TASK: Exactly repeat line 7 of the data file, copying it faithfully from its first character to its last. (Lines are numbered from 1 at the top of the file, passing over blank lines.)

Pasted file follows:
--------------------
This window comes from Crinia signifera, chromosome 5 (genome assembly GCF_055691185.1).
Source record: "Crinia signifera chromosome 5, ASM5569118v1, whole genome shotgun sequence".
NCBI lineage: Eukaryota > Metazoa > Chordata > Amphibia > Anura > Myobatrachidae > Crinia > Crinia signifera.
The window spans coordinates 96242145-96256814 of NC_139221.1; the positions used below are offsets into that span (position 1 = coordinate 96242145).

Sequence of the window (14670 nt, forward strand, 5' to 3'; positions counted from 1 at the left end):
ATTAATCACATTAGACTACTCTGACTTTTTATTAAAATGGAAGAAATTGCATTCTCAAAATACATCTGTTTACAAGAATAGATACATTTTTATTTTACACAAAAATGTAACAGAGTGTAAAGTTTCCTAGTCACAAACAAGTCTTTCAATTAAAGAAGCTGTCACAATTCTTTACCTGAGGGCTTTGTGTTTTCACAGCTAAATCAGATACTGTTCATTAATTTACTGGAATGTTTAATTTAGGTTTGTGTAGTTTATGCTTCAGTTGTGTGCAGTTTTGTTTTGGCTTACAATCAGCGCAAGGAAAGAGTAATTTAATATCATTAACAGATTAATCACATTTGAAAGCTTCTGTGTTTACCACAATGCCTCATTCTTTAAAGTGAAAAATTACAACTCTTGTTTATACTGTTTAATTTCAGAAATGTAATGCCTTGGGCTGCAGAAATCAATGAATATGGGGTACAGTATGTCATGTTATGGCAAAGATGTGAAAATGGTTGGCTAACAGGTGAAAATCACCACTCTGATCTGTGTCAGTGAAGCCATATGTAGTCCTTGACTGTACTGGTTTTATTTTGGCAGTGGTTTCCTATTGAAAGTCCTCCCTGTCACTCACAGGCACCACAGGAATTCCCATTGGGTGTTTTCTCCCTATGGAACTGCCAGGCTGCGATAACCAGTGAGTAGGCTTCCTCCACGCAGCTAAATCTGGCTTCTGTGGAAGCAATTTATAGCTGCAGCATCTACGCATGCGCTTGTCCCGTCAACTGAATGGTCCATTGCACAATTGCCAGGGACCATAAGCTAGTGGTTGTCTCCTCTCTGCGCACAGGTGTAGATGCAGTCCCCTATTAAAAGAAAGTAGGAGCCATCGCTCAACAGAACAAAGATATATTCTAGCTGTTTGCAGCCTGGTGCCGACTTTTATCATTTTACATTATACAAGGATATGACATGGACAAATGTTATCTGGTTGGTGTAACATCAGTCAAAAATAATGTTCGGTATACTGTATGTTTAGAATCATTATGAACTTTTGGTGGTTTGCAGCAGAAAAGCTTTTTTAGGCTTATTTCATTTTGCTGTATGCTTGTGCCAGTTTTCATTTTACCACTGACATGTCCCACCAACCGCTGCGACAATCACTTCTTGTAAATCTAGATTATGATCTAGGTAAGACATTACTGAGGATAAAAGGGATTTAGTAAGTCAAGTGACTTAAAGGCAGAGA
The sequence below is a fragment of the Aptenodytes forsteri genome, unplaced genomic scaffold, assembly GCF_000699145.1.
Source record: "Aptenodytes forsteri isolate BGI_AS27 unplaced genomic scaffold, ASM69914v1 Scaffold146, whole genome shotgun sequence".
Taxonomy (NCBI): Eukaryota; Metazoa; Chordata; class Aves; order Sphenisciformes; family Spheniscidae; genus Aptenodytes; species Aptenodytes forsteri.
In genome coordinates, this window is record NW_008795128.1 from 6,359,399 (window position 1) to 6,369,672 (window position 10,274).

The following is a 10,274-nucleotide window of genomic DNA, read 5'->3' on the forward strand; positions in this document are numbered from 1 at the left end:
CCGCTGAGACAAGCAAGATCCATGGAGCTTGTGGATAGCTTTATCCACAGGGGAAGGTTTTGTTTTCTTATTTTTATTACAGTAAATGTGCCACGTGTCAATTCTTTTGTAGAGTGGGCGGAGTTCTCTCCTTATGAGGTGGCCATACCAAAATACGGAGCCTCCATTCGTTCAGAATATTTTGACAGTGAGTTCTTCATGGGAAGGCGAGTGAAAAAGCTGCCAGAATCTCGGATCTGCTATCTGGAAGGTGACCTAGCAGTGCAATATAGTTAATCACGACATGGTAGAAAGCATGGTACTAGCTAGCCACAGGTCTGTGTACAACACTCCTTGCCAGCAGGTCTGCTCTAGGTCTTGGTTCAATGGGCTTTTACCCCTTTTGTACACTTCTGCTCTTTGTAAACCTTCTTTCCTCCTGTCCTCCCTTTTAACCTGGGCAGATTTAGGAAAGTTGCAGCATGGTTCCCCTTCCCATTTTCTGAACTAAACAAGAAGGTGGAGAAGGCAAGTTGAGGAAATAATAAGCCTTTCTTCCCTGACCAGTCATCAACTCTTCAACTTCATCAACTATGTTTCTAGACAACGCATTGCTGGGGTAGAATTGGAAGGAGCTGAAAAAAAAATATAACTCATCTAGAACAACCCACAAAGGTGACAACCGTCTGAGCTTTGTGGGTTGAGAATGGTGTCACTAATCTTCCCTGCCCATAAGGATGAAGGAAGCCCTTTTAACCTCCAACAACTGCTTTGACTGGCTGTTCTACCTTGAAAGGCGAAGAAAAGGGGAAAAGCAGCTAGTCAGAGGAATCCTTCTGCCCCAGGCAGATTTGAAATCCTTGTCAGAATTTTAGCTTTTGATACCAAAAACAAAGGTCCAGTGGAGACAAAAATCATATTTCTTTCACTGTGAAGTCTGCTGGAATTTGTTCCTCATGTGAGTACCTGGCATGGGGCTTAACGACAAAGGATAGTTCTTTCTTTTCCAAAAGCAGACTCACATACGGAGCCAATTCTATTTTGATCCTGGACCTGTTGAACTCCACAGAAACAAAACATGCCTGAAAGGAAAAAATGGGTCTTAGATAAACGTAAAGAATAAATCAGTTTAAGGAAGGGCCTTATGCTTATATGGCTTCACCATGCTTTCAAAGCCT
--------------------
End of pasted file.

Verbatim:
The sequence below is a fragment of the Aptenodytes forsteri genome, unplaced genomic scaffold, assembly GCF_000699145.1.